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message 1: by HKMar (new)

HKMar | 18 comments Reddit is place that you can get news and the best memes but it has a dark side too.
The trolls are winning. How do we fix life online without limiting free speech?
https://www.newyorker.com/magazine/20...


message 2: by Eric (new)

Eric | 36 comments HKMar wrote: "Reddit is place that you can get news and the best memes but it has a dark side too.
The trolls are winning. How do we fix life online without limiting free speech?
https://www.newyorker.com/maga..."


I remember as an undergrad I took a class called Marxism and Feminism. One of the things that stuck with me was when the professor said that the liberal worldview is not unlike an inverted pyramid with primarily smart people at the top and then as you go down the pyramid and account for fewer numbers, people become less smart. Most people are smart and good-hearted. The Internet has in a way provided those that are toxic to have an unaccountable anonymous voice and because these people might end up grouping themselves together, they appear to be bigger and more important than they are. Maybe that is optimistic but I’m sticking with it.


message 3: by HKMar (new)

HKMar | 18 comments It describes Reddit culture perfectly.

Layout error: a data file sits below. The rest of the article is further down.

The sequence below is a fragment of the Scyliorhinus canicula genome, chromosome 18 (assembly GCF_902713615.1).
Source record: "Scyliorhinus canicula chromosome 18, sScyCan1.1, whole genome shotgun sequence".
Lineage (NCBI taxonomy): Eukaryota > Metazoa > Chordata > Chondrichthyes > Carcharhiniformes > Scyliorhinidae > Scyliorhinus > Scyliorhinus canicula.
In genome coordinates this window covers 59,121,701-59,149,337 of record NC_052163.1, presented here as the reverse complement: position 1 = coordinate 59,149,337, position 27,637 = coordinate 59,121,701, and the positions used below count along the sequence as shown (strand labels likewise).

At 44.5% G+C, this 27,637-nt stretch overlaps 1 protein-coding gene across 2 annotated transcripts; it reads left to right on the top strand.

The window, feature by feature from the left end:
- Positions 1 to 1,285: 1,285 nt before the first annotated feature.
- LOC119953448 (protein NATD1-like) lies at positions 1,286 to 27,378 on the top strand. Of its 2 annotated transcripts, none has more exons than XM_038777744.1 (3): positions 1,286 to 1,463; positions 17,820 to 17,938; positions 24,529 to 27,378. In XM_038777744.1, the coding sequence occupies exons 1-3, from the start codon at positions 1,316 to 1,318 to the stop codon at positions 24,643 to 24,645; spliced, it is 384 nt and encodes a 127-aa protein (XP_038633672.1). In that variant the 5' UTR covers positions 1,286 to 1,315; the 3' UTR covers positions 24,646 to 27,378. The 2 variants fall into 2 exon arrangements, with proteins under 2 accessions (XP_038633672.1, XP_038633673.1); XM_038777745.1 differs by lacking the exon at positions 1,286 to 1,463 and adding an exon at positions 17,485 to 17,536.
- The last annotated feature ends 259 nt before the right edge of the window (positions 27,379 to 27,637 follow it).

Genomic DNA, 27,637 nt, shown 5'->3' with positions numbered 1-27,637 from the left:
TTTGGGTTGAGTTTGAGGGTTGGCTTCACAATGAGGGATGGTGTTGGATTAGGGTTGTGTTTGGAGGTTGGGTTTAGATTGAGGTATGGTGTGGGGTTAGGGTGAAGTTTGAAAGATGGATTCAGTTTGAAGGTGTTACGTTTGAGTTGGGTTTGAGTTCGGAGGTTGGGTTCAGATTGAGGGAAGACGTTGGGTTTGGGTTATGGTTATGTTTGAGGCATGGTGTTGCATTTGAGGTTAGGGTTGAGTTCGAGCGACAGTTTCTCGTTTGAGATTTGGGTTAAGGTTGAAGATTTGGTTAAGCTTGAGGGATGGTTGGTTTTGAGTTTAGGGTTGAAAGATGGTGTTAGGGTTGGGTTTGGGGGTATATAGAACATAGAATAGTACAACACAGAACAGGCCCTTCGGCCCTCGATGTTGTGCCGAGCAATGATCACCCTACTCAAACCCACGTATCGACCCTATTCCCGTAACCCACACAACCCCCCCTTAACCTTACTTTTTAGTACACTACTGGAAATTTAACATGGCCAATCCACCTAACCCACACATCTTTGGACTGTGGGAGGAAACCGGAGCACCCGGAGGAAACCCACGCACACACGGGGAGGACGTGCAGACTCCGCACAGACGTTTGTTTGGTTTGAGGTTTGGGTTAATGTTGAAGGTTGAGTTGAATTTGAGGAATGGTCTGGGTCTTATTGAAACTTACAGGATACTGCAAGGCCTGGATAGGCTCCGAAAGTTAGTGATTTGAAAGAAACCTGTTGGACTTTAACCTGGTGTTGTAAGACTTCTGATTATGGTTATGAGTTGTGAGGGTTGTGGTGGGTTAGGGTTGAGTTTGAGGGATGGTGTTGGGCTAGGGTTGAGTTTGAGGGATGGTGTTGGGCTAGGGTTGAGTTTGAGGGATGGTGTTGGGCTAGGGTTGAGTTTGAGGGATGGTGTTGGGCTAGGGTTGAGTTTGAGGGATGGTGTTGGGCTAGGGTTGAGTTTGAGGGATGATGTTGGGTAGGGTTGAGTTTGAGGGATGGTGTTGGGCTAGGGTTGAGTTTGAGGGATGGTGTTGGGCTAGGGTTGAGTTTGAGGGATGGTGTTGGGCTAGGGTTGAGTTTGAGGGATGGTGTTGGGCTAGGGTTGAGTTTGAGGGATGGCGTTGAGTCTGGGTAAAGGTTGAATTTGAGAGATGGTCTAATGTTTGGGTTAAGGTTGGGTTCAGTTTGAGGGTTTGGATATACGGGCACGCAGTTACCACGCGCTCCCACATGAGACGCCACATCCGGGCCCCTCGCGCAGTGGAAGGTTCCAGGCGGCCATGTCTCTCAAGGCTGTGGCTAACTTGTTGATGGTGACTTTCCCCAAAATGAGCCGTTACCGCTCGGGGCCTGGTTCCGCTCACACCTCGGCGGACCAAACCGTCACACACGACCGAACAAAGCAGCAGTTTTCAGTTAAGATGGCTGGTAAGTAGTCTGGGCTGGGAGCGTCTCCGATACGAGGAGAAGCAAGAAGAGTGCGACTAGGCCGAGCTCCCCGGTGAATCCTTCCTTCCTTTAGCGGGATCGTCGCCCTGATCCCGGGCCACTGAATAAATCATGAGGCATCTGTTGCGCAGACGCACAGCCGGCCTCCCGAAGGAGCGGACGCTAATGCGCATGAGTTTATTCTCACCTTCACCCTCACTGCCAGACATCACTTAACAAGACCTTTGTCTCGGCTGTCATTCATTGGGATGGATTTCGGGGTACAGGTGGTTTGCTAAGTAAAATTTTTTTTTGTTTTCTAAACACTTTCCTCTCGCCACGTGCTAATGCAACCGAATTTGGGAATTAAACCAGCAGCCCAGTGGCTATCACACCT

message 4: by Amy (new)

Amy (puzumaki) | 45 comments I've thought about this a bit, how the Internet is giving more voice to hatred than I think exists in real life. Or it gives the "freedom" to say what you wouldn't in person. The problem isn't necessarily free speech but rather anonymity hooked into it. It's a space in which we can "reach" anyone. I could tweet at Sarah Jessica Parker, for instance, and it would be publicly consumed yet anonymous at the same time.

Here are the steps I am inclined to investigate/enact:

1. Our online presence might be better if we weren't allowed to be anonymous, but I haven't found a way to implement that without the reverse happening, where one becomes unsafe for losing anonymity. What is happening now, with trolls, goes against the foundations of our country, so I do feel that government intervention is necessary and while people might be "anonymous" to one another, they need to be tied to their physical identity so our judicial system can actually work in this new sphere.

2. Tech companies no longer get to dodge laws that effect their non-virtual counterparts. They've avoided them too long and get away with too much for it, relying on sketchy ToS's instead of regulated laws. Uber needs to be reclassified for what it is: a transportation company. Reddit: a public forum (yes, we have laws for those). What it is isn't what's different, it's the medium it exists as. It's like saying an ebook isn't a book. They're just full of it and don't want to deal with laws. The Internet is akin to the Wild West right now.

3. And with those two, I also feel it is past time for a new judicial branch, one that specializes in cyber law and technology that can uphold our actual laws and be aware of the technical implications of code and poor business logic. Our government is simply slapping bandages on practices that failed to account for our cyber space.

Even if none of these more formal approaches occur, there may be some hope we can self regulate better. There's an interesting experiment that happened last year, and I think it paints a somewhat optimistic future of "taming the west": http://sudoscript.com/reddit-place/


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